Majority of Children in State Care Set to Miss Out on KiwiSaver in New Bill
By Joshua Sade-Inia
A promising Bill which aimed to make it easier for children in state care to open KiwiSaver accounts has been met with fierce opposition. The result is a significantly watered-down piece of legislation. Contributor Joshua Sade-Inia talks about his own personal connection to the initial Bill, and looks the reasons behind the somewhat disappointing outcome.
As someone who spent most of their childhood years in state care, I have experienced first-hand the feelings of vulnerability that come with not knowing what my future holds. Feeling like a product of the state, rather than a child with feelings and dreams like any other. Moving from home to home, I had little to no expectation of financial security for my future. This meant at times losing every belonging I had, including my savings. Although I have overcome these obstacles for the most part, for many children in state care, this is not the case.
A recent Bill sponsored by National MP Hamish Walker and supported by NGO VOYCE and the KiwiSaver scheme Simplicity would have worked towards changing this lack of financial security for the more than 6000 children currently in the care of the state. The KiwiSaver (Oranga Tamariki Guardians) Amendment Bill, aimed to give vulnerable children the same right that more than 300,000 other children in New Zealand currently have – the ability to open a KiwiSaver account. Only parents and registered guardians can sign a child up for a KiwiSaver account, while foster parents are currently barred from doing so. This means that, while the sign-up process can be completed in a matter of minutes for some, children in state care have next to no ability to do the same. Not only would the Bill allow foster parents who have been doing a superb job under the shadow of Oranga Tamariki to open a Kiwi Saver account for a child in their home, it would also contribute to furthering children’s identity, allowing them to start saving for their future.
Being the only financial instrument in New Zealand that can only be accessed by the account holder, allowing these children to have their own Kiwi Saver would ensure financial security both in the long and short term. As they transitionfrom one home to another – something that increases the vulnerable state they find themselves in - they would not have to worry about their savings being safe or not, nor would they have to worry that others would be able to access it. Further, it would allow them not only the opportunity to save for retirement or a first home deposit, but also should they come under financial hardship they could use the savings as a safety net.
For many it would seem a no brainer to secure the financial future of children in state care, however this Bill has not been without political challenges on its journey to becoming law. It would make sense to put aside political standings and allow something in the best interests of children in care to pass- particularly when there are few identified downsides to the Bill. Nonetheless, Oranga Tamariki recommended restrictions be put in place on the move whereby only legal guardians would be able to open accounts. However, it remains to be heard why such a move was necessary, considering at this stage Oranga Tamariki has not given any reasons as to why or how the original Bill would negatively impact children in state care. Under former legislation only the CEO of Oranga Tamariki had the authority to sign children up to Kiwi Saver, and little to no action was taken to do so.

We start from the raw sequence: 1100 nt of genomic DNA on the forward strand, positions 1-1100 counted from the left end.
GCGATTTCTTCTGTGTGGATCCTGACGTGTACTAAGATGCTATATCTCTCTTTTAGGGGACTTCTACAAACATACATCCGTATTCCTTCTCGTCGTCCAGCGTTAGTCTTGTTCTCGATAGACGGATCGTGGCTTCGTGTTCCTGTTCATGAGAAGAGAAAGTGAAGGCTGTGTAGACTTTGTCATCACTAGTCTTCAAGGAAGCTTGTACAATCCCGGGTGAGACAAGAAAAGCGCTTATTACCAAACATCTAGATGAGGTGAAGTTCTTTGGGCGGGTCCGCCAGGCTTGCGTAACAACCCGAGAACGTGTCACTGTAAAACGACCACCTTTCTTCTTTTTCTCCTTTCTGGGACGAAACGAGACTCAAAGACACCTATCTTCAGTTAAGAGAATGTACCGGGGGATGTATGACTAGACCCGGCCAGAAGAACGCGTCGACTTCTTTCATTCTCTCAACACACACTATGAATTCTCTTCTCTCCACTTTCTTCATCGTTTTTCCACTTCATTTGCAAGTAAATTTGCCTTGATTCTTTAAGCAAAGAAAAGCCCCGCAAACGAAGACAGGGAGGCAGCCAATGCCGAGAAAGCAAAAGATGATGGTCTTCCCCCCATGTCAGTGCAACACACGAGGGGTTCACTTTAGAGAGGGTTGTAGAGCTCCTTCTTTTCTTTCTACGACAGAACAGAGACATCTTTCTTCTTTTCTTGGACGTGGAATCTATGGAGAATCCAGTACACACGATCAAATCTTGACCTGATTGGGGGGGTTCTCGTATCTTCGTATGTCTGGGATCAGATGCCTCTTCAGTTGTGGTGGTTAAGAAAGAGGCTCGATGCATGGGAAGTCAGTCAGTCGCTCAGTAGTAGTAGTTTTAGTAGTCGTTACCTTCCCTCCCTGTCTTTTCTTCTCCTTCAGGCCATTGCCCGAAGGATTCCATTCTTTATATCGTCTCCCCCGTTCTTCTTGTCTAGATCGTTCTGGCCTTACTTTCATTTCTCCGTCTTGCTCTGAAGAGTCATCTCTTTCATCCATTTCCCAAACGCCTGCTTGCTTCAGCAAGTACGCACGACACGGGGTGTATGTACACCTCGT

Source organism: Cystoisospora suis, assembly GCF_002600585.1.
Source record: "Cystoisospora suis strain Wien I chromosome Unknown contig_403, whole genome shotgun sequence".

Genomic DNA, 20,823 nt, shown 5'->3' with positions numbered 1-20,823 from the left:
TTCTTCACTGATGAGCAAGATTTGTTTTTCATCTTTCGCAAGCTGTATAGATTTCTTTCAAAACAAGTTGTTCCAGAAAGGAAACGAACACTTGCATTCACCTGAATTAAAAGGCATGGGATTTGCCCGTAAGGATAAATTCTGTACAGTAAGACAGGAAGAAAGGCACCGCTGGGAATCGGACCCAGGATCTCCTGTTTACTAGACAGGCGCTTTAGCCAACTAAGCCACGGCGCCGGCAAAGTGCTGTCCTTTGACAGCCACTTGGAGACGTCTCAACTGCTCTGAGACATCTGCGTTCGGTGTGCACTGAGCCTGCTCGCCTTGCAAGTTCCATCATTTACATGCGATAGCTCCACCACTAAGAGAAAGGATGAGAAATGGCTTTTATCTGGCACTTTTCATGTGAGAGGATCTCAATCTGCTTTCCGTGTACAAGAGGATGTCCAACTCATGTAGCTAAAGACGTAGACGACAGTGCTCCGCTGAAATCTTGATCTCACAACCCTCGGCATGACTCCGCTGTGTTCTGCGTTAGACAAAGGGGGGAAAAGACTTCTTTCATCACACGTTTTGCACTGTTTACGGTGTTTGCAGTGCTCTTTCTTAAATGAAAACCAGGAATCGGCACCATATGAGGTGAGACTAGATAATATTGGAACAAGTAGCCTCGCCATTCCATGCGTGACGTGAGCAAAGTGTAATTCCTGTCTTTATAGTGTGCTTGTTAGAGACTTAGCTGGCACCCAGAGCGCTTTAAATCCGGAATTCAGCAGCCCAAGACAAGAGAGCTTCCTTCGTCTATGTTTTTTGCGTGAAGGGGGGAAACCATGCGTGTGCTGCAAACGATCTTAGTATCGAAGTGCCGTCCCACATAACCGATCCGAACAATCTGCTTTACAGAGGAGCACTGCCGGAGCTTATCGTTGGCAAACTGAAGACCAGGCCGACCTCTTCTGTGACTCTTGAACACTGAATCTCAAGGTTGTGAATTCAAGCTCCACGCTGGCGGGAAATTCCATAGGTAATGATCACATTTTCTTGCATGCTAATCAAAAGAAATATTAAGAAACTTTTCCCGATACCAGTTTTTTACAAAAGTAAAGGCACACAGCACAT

There are some who see the call for more restrictions on this Bill as a means for Oranga Tamariki to maintain power and influence over the lives of these children, rather than having their best interests in mind. The extent of the power is not to be under-exaggerated - it spans so wide that foster parents must get permission to have a child’s hair cut; something that I have personally experienced.
In its second reading the restrictions proposed by Oranga Tamariki were allowed. The government chose to turn down Bill additions that would have allowed KiwiSaver access for all 6000 foster children in New Zealand. The amended Bill now applies to foster children under the care of a legal guardian, which only accounts for roughly 10% of children in state care. In defence of this, Deputy Prime Minister Winston Peters asserts that it would be unwise for the Government to support any action that would undo “careful recommendations made by the Social Services Select Committee” which is responsible for this area.
The outcome of such a move now means that a mere 500 of these children out of the 6000 will have access to KiwiSaver through their foster parents now that the Bill has passed through its final reading. Although this is a small win for those 500 children, it is overshadowed by a majority that will be missing out on the opportunity to secure their financial future and take a small step towards financial stability.
As has been mentioned, it makes sense to allow children in state care the same opportunities as the majority of other children in New Zealand. To allow them to look forward to the possibility of a future with financial security and one less situation of vulnerability they have to face. Whilst I am personally deeply disappointed at the move to restrict this process so narrowly, I do have hope for these kids. I am happy that 500 will at least get the chance to realise what it means to be financially secure and hopefully live a stable and more fulfilling life as a result.
Header image sourced from pixabay
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